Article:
My photo safari in New York City
The iconic Chrysler Building from below
My take on the Grace Building
Reflections of the Empire State Building
Lines, beautiful lines
Before I left for my recent trip to New York City, I made a shot list, and on it were several of my favorite places. In previous posts I’ve featured the Flatiron Building and Central Park, which were right at the top.
But I also wanted to shoot Grand Central Terminal, the New York Public Library, Times Square, the Chrysler Building and the Grace Building, all places I had been before, but wanted to see again through my camera’s lens. But I doubted I’d have the time to shoot all of them since my visit was quite short.
Luckily I stumbled on a solution. I found out about a small group photo safari offered by a knowledgeable photographer. It was highly rated by Trip Advisor and so I signed up for it online. It was a three-hour tour of iconic places and buildings, many of which were on my list.
Zim: we couldn’t have had a better or more passionate instructor/guide…
The morning of the safari, I met up with my group of seven at a breakfast spot across from Grand Central Terminal. I got there early, after figuring out my way on the subway with no problems. The first two people I saw with cameras were a lovely mother and daughter team from Birmingham, England.
Over coffee I learned that Sharon was treating Molly to a trip to New York to celebrate her 18th birthday. Sharon was enthusiastic about photography and just learning her new DSLR. Molly was on a point and shoot. They had arrived in New York City the day before and were still adjusting to the time change and the overwhelming sights and sounds.But they were gung ho to make the most of their week in the Big Apple.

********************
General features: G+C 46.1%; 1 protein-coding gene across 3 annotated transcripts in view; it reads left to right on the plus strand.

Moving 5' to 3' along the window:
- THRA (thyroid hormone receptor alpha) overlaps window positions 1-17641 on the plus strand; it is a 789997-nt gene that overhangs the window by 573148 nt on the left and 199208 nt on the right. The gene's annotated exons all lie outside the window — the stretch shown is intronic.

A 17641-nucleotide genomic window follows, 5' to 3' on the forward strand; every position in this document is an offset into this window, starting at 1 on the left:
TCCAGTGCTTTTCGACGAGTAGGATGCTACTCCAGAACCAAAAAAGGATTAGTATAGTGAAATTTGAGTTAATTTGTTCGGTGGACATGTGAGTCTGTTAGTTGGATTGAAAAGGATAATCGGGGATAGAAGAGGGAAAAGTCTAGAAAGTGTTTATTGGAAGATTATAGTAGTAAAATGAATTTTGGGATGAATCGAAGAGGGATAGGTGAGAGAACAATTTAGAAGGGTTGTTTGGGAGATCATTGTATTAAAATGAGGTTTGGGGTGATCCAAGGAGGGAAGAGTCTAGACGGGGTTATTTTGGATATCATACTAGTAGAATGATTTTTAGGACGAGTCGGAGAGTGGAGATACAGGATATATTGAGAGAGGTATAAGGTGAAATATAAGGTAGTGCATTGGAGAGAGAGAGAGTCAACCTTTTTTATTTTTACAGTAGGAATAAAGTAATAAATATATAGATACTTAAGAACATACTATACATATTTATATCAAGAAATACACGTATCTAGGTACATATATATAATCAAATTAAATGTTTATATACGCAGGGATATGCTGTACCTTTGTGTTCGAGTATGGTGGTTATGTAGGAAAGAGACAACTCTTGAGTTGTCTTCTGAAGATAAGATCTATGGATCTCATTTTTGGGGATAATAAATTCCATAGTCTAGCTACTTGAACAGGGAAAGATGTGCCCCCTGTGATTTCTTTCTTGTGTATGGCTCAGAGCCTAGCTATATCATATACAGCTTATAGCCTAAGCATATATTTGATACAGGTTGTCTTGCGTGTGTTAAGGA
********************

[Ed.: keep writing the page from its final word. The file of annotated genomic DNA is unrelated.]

Gradually the others arrived and then we met our fearless leader, Zim, and did a round of introductions. In addition to Molly and Sharon, on the tour were three Australians, one American living in Singapore and me, the token Canadian. Some of us had DSLRs, some point and shoots and some smart phones. Jack, a serious hobby photographer, told me this was his fourth photo safari during his three-week trip to New York. He was shooting with a wide angle 10-20mm lens that made me drool with envy.
But Zim did not discriminate. Her safari offered something for everyone — at all skill and experience levels — and we all left with wonderful images of New York City after the three hours, which just flew by.
Zim had a route that she followed to cover the major icons, but she left plenty of room for spontaneous shooting. As she led us, she walked ahead, but backwards, so she could talk to us.
Zim encouraged us to shoot icons like taxis and police cars and dispelled the idea that it’s illegal to photograph police or their cars.
Every so often she would stop and point and say: shoot this! We would snap away, and because the group was so small, she could easily do the rounds to comment on our composition and exposure etc. and make very helpful suggestions to improve our captures. One of the things I liked most about this photo safari was the immediate feedback you received and the easy tips that you could put into practice right away.
It was crazy busy on the streets of midtown Manhattan. A true New Yorker, Zim did not wait for lights to cross the street. She just charged ahead in the middle, followed by her merry band. At one point, as we all forced the oncoming traffic to stop for us (yikes, I hate jaywalking!), I waved to the fancy black sedan in thanks. Zim called out: “You didn’t just wave thanks to that car did you?” And I called back: “Sure I did, I’m Canadian!”
I’m definitely going to do another safari in New York (next time it’ll be Times Square at night) — and other places as well, where I can. I highly recommend the experience. I came back with so many images that I haven’t even begun to process. If you have any questions about this photo safari, please feel free to ask me in the comments.